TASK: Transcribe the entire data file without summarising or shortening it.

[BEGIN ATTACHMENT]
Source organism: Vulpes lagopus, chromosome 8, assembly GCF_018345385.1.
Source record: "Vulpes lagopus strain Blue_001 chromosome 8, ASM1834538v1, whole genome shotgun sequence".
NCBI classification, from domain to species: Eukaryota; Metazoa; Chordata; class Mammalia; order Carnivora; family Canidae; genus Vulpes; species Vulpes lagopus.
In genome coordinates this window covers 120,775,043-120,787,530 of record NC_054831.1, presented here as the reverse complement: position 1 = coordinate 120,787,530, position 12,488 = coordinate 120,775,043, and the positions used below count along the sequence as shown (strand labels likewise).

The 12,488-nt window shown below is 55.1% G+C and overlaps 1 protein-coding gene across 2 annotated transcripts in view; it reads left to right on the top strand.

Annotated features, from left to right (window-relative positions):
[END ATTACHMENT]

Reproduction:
Source organism: Vulpes lagopus, chromosome 8, assembly GCF_018345385.1.
Source record: "Vulpes lagopus strain Blue_001 chromosome 8, ASM1834538v1, whole genome shotgun sequence".
NCBI classification, from domain to species: Eukaryota; Metazoa; Chordata; class Mammalia; order Carnivora; family Canidae; genus Vulpes; species Vulpes lagopus.
In genome coordinates this window covers 120,775,043-120,787,530 of record NC_054831.1, presented here as the reverse complement: position 1 = coordinate 120,787,530, position 12,488 = coordinate 120,775,043, and the positions used below count along the sequence as shown (strand labels likewise).

The 12,488-nt window shown below is 55.1% G+C and overlaps 1 protein-coding gene across 2 annotated transcripts in view; it reads left to right on the top strand.

Annotated features, from left to right (window-relative positions):